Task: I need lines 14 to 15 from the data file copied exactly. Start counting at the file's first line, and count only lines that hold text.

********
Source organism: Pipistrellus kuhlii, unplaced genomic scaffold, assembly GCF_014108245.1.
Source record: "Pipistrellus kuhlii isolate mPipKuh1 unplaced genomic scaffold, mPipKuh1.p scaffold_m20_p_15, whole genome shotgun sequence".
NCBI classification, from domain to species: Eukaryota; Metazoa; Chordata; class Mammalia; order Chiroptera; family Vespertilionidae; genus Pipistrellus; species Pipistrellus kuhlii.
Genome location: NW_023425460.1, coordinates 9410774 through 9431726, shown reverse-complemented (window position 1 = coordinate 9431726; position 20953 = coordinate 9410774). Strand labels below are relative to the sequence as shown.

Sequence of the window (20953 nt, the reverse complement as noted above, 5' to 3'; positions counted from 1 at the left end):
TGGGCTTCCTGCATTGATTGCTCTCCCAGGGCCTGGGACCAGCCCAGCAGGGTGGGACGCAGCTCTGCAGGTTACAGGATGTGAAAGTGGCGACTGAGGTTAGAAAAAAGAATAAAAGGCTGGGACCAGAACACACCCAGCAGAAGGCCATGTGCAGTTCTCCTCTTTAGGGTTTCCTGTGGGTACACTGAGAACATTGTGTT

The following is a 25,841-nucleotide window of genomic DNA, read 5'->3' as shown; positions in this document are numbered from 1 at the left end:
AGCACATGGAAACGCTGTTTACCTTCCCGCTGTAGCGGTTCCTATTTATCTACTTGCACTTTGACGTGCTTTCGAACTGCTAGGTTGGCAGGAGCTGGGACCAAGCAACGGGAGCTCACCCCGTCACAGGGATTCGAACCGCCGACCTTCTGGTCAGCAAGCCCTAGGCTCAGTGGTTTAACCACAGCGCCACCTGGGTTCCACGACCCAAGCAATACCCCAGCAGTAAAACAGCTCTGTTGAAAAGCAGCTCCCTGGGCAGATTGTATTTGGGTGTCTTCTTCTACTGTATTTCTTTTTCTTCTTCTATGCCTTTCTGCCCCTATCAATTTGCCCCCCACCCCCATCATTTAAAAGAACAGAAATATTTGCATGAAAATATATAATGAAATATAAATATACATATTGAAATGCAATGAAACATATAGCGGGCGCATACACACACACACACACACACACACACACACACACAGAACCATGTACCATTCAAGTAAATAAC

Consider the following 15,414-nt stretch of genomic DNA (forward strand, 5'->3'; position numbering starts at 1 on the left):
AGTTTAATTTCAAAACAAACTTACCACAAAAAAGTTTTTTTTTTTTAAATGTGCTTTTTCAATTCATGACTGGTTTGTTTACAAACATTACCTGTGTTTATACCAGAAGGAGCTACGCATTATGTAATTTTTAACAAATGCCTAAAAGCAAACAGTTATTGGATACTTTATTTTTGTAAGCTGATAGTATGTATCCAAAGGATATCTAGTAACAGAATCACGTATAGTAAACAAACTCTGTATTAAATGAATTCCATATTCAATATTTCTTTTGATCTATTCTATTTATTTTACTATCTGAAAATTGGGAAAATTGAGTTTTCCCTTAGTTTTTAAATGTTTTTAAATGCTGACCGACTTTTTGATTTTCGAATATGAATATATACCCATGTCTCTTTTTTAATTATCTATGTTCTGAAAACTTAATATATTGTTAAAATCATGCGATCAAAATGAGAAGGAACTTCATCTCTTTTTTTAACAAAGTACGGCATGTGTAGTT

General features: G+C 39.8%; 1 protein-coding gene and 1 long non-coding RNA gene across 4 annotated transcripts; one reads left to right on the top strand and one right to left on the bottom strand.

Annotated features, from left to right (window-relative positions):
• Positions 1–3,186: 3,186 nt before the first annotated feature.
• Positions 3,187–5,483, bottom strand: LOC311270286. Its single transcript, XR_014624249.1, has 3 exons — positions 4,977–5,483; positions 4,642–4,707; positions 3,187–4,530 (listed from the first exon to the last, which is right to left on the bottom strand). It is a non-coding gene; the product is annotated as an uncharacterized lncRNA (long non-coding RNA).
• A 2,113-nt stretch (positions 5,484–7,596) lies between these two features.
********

• Positions 3,187–5,483, bottom strand: LOC311270286. Its single transcript, XR_014624249.1, has 3 exons — positions 4,977–5,483; positions 4,642–4,707; positions 3,187–4,530 (listed from the first exon to the last, which is right to left on the bottom strand). It is a non-coding gene; the product is annotated as an uncharacterized lncRNA (long non-coding RNA).
• A 2,113-nt stretch (positions 5,484–7,596) lies between these two features.